December at the War Memorial Opera House
San Francisco Opera – Girls of the Golden West
War Memorial Opera House, San Francisco
San Francisco Ballet – Nutcracker
War Memorial Opera House, San Francisco
December 10th – Usually I make only one December visit to the War Memorial Opera House, but his year, I’m making two trips. One, for the familiar yearly classic, San Francisco Ballet’s Nutcracker. The other, a first for me. This past weekend, I took in the closing performance of San Francisco Opera in Girls of the Golden West, a new full-length, two-act work composed by the much-celebrated John Adams, with libretto/direction by Peter Sellars and choreography by John Heginbotham.
Girls of the Golden West transports its audience to Northern California’s gold country, to mining camp life in the mid-1800s. And while this opera is seated in that time and era, it is really about the people who lived and experienced everything that the gold rush held, telling their stories of hope, possibility, determination, desperation, infidelity, paranoia and ultimately, savagery. In the opera’s three plus hours, Dame Shirley, Ned Peters, Joe Cannon, Ah Sing, Josefa (and more) take the viewer on a journey where extremes reign – moments where infatuation and heartbreak meet as do wins and losses, and most telling, humanity and inhumanity.
Choreographically, Act I is made up mostly of stage movement, both for the soloists and for the chorus, though there were a few stylistic, dance-y interludes. A sweet, frontier-inspired, square dance duet for Ned (Davóne Tines) and Dame Shirley (Julia Bullock) unfolded early in the Act. And then, once the narrative made its way to The Empire Bar, a mining encampment saloon and brothel, there were a number of gestural movement phrases for the women corps dancers.
Act II begins with a “show within a show”’ a Fourth of July celebration being performed for the miners on a large stage platform, cleverly fashioned as the trunk of an enormous Redwood tree. The corps dancers opened with percussive steps, pinwheel formations and folk-inspired sequences of pas de basque. Then, Lorena Feijóo (former Principal Dancer with San Francisco Ballet) entered the space as Lola Montez and offered Montez’s Spider Dance. Heginbotham’s choreography for this featured solo mixed intrigue with vigor, all steeped in classical ballet structure and pointe technique. Filled with sky-high Russian pas de chat, riveting bourées and an extreme extension in second position, Feijóo communicated each step and phrase with her signature passion and fire. And throughout the dance, she threw her hand outward like she was spinning a web of spider silk. Though sadly, if you were sitting in the orchestra section of the theater, you probably missed much of the footwork because her pointe shoes were partially obstructed by the set.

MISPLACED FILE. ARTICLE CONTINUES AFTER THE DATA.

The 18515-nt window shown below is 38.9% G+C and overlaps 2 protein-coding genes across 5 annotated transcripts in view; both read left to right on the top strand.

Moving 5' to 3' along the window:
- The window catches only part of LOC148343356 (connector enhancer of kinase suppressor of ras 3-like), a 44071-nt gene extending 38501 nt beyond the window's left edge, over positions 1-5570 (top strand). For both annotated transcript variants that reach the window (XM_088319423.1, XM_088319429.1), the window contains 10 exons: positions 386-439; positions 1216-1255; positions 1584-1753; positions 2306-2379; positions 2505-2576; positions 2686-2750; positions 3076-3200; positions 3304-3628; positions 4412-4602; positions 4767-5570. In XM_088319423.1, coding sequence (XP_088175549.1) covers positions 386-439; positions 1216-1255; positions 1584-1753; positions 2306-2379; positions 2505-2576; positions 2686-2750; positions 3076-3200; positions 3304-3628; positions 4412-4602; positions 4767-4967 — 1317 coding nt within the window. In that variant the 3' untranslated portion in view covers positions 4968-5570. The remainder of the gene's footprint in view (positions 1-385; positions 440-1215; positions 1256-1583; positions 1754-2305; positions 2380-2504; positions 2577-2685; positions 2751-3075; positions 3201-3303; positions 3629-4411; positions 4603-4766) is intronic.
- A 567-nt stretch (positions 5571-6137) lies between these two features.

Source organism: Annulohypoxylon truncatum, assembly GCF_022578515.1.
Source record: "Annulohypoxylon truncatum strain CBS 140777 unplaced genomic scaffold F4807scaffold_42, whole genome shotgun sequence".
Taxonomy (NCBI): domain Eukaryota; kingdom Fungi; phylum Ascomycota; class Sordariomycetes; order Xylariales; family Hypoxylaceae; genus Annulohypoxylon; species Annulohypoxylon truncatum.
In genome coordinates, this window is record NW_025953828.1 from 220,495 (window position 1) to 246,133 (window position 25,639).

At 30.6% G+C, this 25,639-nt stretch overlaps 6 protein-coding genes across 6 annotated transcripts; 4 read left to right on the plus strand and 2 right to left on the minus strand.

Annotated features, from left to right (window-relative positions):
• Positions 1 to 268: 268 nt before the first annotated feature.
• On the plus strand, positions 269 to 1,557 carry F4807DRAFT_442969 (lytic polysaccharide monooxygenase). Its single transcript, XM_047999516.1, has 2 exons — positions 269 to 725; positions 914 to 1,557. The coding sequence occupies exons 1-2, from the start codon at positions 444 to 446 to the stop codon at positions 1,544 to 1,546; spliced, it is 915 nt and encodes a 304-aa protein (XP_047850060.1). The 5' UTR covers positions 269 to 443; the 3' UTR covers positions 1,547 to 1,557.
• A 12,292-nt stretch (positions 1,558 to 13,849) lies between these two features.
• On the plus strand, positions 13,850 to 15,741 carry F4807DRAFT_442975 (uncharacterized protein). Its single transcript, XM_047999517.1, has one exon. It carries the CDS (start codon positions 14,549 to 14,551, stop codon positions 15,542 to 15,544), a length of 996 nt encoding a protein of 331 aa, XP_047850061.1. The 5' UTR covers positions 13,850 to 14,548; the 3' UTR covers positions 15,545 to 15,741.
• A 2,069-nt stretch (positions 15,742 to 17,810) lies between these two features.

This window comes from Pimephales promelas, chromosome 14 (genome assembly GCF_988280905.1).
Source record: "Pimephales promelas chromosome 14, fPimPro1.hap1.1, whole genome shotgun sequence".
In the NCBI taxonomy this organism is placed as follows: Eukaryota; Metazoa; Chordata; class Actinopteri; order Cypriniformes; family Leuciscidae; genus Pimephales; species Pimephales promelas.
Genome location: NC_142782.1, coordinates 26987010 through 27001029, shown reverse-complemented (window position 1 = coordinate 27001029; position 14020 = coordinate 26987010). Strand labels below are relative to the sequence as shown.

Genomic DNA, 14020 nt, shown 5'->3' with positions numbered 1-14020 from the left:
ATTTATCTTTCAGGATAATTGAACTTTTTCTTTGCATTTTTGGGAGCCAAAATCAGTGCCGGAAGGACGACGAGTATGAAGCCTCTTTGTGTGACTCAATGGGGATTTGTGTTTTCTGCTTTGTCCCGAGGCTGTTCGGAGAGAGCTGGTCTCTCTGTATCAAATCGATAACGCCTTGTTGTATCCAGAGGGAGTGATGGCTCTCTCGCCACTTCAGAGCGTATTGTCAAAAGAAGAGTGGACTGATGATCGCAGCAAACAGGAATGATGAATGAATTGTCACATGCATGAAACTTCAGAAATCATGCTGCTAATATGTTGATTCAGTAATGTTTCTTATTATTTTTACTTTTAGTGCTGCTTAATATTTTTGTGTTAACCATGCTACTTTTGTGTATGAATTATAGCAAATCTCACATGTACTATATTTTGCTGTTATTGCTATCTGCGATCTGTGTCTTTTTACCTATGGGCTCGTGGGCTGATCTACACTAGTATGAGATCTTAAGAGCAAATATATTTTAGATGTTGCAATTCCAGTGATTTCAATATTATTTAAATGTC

Girls of the Golden West felt a bit long, but not because it was three hours and fifteen minutes, because there were several scenes that could have been shortened. Yet at the same time, the arc of the three main relationships didn’t feel completely fleshed out. And strangely, on Sunday afternoon, the sound was a little curious. A number of times, the soloists were very hard to hear, and it didn’t seem like a piano or pianissimo dynamic marking in the score. It really felt like a sound balance issue.
December 22nd – Last Friday, I made my second December excursion to San Francisco’s War Memorial Opera House. While less than two weeks since my first visit, the vibe was entirely different. The resplendent lobby had been decked to the nines and patrons were dressed in their most festive finery. San Francisco Ballet had arrived in the space for its annual Nutcracker engagement, the classic two-act story ballet that follows the enchanting Christmas Eve journey of Clara, Uncle Drosselmeyer and the Nutcracker Prince.